Thursday, 5 April 2012

Stagecoach Fury over Quality Contract Proposals

Until now, Stagecoach have remained strangely quiet over the flawed Nexus/ITA plan to take over bus services in the Tyne Wear area. But now it appears that during a recent meeting, Stagecoach launched a blistering attack on transport chiefs who were accused of “blackmailing” firms into handing-over bus routes.
 Stagecoach run a dedicated Newcastle - Metrocentre service
but Go North East also compete on this route by directing
a number of their services via the Metrocentre.
The claim was made during crunch talks between council transport bosses and bus companies such as Stagecoach, Go North East and Arriva.

In minutes of the meeting, which descended into a blazing row for large parts, bus bosses admitted they will refuse to consider one-size-fits-all tickets as long as Nexus – the group running transport for councils – keeps on with a controversial plan.
The ITA are considering introducing a Quality Contract Scheme, bringing in powerful contracts which see councils set bus routes, times and prices.

Les Warnford from Stagecoach said he “would not see his buses taken away by some foreign train operator”, as he believes has been the case with Metro, adding “Nexus and the transport authority were operating in the same camp as Marx, Lenin and Trotsky.”
He added: “If the transport authority were successful in the European Court they would need to be prepared to take over bus services straight away, as Stagecoach would immediately cease operations.
“Stagecoach would not hand over any of its depots to Nexus; the company would move its buses elsewhere and make all staff redundant.”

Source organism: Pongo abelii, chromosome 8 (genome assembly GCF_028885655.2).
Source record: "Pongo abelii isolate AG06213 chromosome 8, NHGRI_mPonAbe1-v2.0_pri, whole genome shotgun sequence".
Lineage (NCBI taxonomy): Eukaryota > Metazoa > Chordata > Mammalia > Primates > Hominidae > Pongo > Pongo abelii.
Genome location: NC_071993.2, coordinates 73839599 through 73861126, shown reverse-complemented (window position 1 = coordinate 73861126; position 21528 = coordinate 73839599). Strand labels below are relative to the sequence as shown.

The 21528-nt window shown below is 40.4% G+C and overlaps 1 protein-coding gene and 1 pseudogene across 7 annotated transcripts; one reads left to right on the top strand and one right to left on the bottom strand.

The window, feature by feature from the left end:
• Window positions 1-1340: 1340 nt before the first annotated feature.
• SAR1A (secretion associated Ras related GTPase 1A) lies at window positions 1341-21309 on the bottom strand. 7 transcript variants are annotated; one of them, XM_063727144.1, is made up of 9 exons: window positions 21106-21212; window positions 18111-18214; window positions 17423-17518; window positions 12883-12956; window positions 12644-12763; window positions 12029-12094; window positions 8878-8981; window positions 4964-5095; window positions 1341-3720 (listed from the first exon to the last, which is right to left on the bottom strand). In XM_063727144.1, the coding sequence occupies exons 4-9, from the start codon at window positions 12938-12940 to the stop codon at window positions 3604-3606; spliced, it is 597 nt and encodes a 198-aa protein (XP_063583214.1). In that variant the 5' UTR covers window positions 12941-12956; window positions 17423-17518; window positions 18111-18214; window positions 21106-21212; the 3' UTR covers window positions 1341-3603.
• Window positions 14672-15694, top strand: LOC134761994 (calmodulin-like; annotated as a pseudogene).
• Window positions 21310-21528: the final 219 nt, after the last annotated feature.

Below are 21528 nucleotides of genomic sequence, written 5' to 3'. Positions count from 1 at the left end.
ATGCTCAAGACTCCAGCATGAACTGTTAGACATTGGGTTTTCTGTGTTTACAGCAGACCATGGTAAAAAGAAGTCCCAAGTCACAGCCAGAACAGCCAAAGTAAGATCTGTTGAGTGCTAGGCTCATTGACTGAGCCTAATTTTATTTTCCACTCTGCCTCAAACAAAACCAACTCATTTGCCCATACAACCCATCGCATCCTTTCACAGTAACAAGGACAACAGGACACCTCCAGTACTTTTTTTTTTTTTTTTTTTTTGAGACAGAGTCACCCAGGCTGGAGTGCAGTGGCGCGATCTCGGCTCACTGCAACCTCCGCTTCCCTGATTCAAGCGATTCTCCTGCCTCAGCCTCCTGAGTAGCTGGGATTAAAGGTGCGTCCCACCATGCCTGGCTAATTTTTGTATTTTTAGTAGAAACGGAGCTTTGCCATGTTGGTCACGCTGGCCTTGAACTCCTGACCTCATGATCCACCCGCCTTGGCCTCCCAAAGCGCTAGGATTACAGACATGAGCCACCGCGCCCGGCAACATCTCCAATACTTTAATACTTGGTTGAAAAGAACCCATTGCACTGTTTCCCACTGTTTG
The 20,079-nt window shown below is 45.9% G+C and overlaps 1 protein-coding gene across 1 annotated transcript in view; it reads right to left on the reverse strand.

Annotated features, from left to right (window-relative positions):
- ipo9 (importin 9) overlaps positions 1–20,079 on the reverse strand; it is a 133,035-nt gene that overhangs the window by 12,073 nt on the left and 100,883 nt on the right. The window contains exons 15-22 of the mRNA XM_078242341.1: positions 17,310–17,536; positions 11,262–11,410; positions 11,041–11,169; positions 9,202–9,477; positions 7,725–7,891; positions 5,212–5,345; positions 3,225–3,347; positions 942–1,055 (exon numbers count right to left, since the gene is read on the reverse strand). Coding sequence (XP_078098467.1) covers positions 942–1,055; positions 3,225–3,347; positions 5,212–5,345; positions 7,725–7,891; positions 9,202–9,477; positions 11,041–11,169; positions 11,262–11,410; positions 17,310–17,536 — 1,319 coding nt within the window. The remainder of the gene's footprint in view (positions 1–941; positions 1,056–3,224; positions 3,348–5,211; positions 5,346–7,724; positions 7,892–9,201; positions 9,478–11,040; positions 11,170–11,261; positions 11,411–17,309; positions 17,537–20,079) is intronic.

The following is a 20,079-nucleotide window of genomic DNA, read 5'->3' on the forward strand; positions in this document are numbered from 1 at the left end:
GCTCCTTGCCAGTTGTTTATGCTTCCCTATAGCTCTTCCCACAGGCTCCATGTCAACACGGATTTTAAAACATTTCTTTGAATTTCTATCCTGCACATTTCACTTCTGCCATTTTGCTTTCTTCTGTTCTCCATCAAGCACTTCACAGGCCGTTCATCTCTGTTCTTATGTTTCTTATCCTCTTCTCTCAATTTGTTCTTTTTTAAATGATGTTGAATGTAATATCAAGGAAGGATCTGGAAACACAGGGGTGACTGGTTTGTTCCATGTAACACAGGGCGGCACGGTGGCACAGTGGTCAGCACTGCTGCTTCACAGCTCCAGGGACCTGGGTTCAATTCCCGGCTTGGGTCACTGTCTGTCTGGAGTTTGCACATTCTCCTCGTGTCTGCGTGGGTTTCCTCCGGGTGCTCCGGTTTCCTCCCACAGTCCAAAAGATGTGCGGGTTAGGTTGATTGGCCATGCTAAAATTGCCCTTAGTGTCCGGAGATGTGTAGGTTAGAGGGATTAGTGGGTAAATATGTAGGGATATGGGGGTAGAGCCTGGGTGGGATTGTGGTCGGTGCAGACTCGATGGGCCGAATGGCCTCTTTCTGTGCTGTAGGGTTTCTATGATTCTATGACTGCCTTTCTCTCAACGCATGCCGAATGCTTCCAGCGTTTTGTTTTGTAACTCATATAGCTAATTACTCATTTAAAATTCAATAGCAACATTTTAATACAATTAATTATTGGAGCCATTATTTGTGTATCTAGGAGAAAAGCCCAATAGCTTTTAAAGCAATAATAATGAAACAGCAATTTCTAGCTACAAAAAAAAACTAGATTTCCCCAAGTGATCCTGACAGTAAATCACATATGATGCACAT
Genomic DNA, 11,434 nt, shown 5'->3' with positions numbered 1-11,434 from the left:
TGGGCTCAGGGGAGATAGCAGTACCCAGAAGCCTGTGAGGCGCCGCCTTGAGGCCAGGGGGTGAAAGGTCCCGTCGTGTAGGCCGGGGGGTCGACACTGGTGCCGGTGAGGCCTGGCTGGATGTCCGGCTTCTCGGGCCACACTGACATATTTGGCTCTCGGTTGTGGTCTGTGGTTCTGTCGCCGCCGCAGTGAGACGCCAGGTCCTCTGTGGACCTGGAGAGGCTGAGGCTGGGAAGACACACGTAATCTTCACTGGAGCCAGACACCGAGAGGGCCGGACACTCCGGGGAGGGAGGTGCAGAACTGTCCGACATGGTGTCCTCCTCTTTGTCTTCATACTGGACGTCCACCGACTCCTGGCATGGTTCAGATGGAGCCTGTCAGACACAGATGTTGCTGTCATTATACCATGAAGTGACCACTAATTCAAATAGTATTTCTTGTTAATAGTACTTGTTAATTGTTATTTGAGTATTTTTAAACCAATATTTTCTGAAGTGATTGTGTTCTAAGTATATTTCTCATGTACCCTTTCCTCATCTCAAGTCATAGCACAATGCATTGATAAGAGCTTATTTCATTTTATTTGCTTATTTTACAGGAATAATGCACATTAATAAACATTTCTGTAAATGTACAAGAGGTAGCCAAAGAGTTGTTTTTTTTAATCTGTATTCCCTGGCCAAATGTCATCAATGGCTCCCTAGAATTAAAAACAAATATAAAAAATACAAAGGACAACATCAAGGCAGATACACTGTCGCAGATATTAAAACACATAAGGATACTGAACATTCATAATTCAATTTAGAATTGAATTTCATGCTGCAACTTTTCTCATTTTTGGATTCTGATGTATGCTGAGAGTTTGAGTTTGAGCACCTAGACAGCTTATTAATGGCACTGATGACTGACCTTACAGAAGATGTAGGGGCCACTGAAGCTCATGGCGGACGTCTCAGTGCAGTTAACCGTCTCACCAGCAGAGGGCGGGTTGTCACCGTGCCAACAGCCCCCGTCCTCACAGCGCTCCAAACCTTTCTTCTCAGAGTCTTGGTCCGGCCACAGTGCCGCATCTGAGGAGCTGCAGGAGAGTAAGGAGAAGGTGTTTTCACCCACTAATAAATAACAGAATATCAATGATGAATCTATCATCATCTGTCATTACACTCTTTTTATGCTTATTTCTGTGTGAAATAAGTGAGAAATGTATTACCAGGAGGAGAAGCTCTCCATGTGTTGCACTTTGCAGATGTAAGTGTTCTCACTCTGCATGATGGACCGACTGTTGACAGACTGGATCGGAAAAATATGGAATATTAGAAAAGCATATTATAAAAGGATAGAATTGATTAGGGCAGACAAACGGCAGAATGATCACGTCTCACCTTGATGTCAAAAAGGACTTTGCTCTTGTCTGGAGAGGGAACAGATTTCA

Stagecoach has invested heavily in the Tyne & Wear fleet
over the past few years, including a batch of ADL hybrids.
However, since the announcement about the proposed bus
takeover, no Stagecoach bids for Green Bus Funding have 

been forthcoming.


 The minutes show Mr Warnford said: “If Nexus want to discuss voluntary partnership agreements including a multi- operator ticket scheme then that would not be a problem, but it would not happen whilst there was a threat of a Quality Contract.”
Lib Dem Coun Greg Stone, sitting on the transport authority, said the minutes showed just how deep the dispute ran between the two sides. He added: “I hope that in what seems to be a Nexus versus bus company turf war the needs of the passenger comes first.”
A Stagecoach spokesman said: “Local people should be under no illusion that the flawed Nexus/ITA plan would lead to higher fares and reduced services for bus passengers already affected by rising costs. It would result in potential redundancies, loss of pensions and pay cuts for bus company employees.
“There would be a big extra financial burden on every household – even those who do not use buses – and the impact would be felt beyond Tyne and Wear in neighbouring areas in Northumberland and Durham.”
Nexus director general Bernard Garner said: “The Integrated Transport Authority has asked Nexus to look into options for improving bus services in Tyne and Wear. Although no decision has yet been taken over the best way forward, we are looking at both franchising, similar to the London system, and closer partnership working.
 If Nexus take over the running of all buses all vehicles would
end up in the  drab grey and red livery recently introduced
for those operated under contract.

“It’s fair to say that the initial reaction of some bus companies to this work has been quite hostile, but we hope to have more positive discussions over the next few weeks. We intend to report our findings to the ITA later this year.”
Focus Comment The posting below shows that there is no need whatsoever for Quality Contracts, especially in an area such as Tyne & Wear, where there is massive positive feedback from passengers who use the services. Quality Partnerships are a much better way of achieving positive results (see article below)
If the ITA and Nexus think that there are gaps in services that are not being filled commercially they should concentrate their efforts on filling these gaps by running tendered services. They shouldn't use the "sledgehammer to crack a nut" technique of taking over all the services, which has no justification in this case.
David Gambles

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